References of "Kern, Matthias Robert 50022467"
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See detailGesundheitsbeschwerden von Schülern in Luxemburg
Heinz, Andreas UL; Kern, Matthias Robert UL; Residori, Caroline UL et al

E-print/Working paper (2017)

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See detailDie allgemeine Lebenszufriedenheit von Schülern in Luxemburg
Kern, Matthias Robert UL; Residori, Caroline UL; Heinz, Andreas UL et al

E-print/Working paper (2017)

Detailed reference viewed: 76 (16 UL)
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See detailÜbergewicht bei Schülern in Luxemburg
Residori, Caroline UL; Kern, Matthias Robert UL; Heinz, Andreas UL et al

E-print/Working paper (2017)

Detailed reference viewed: 64 (15 UL)
See detailEffects of ethnic group density on young migrants' health and health behaviour.
Kern, Matthias Robert UL; Willems, Helmut UL

Scientific Conference (2017, September 01)

Throughout the 20th century and the beginning of the current one there has been a drastic increase in ethnic diversity in many European societies. From a sociology of health perspective these developments ... [more ▼]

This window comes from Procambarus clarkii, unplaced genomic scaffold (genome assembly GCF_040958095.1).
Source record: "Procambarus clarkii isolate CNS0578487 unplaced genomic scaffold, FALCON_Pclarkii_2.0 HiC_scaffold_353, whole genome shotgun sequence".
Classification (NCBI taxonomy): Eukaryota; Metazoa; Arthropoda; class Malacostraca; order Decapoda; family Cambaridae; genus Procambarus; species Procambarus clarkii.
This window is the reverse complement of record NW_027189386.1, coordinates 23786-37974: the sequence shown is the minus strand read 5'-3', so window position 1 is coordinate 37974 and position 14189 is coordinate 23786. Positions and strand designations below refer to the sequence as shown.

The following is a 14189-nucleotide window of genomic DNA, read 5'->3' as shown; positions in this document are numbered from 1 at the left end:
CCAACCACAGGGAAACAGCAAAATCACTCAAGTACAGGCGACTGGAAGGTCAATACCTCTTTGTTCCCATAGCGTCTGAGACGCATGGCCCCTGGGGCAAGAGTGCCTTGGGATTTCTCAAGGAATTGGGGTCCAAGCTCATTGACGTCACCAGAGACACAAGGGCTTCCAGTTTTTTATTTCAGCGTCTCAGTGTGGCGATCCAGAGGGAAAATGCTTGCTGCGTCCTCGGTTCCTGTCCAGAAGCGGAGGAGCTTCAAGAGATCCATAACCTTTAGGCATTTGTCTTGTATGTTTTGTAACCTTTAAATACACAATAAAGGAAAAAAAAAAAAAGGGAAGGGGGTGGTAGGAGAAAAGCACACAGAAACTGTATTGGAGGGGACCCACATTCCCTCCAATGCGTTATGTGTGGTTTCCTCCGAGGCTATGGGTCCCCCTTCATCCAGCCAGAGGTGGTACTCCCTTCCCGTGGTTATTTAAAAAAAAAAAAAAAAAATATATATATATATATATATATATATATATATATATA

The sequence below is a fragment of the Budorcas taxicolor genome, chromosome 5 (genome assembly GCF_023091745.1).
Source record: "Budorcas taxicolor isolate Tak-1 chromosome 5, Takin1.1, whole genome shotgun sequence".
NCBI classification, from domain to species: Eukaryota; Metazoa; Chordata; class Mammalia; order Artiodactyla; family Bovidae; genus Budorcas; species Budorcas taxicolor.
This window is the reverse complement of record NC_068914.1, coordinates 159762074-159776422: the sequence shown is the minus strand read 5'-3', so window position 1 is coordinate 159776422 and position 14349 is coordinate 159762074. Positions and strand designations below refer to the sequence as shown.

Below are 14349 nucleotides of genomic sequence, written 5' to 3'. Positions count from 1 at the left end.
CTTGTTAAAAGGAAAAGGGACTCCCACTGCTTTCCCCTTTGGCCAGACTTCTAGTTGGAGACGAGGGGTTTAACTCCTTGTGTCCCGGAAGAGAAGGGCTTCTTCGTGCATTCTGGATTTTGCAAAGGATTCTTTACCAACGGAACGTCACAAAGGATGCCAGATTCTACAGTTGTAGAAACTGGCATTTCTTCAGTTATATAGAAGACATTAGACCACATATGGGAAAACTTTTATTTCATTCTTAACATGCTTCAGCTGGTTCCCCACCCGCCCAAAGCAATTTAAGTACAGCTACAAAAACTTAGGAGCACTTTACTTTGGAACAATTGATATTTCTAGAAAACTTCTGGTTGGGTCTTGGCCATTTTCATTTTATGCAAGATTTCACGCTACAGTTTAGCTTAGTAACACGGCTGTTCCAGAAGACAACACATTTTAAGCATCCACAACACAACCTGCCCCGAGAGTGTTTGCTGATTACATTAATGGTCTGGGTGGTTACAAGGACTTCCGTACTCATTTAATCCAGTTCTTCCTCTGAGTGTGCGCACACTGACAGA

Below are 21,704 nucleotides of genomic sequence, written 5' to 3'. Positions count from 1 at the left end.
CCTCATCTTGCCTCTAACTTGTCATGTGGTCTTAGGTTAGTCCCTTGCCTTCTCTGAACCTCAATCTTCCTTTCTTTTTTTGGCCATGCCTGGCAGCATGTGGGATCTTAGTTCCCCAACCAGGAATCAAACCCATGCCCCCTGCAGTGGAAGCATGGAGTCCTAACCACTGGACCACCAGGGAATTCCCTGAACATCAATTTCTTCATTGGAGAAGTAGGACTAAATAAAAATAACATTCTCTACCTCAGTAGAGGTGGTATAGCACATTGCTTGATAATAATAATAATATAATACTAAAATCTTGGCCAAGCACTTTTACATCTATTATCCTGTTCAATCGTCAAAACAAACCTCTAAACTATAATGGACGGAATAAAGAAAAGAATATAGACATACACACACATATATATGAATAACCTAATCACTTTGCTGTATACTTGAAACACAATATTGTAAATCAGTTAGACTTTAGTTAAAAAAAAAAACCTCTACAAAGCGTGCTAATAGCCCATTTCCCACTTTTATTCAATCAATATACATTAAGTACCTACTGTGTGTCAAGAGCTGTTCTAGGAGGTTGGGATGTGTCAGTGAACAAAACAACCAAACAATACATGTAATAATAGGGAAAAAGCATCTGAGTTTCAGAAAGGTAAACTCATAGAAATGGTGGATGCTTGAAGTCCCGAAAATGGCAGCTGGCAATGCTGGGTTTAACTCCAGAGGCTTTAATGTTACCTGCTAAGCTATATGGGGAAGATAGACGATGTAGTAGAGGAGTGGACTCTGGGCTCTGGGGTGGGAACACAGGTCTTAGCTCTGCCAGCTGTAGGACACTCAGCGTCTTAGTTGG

Throughout the 20th century and the beginning of the current one there has been a drastic increase in ethnic diversity in many European societies. From a sociology of health perspective these developments pose the question of how processes of acculturation, and with it levels of acculturative stress, often seen as responsible for many of the adverse health effects of migration, are altered if the standard assumption of an allochthonous ethnic minority acculturating to the ways of an autochthonous ethnic majority is violated. The ethnic density hypothesis suggests that an increase in own ethnic group density or overall ethnic minority density, through facilitating social support networks among co-ethnics, decreasing the rates and altering the perception of incidences of interpersonal racism and lowering the gap between acculturation and ecology can have a buffering effect on the adverse health effects of migrant status. This contribution, relying on data from the 2013-14 wave of the Luxembourgish Health Behaviour in School-Aged Children (HBSC) study, investigates the relationship between young migrants’ health and health behaviour and ethnic density in school classes. School classes, as an essential part of school-students’ immediate social environment, constitute an important acculturation context. At the same time, Luxembourg, as one of the most diverse countries in Europe, where almost two thirds of school-aged children have a migration background and only roughly 17% of first- and second-generation migrants attend classes with a native majority, presents itself as the ideal national context to explore the implications of increasing levels of ethnic diversity for migrant health and, due to its high variance in ethnic density between classes, offers enough statistical power to detect the sketched potential moderating effects. [less ▲]

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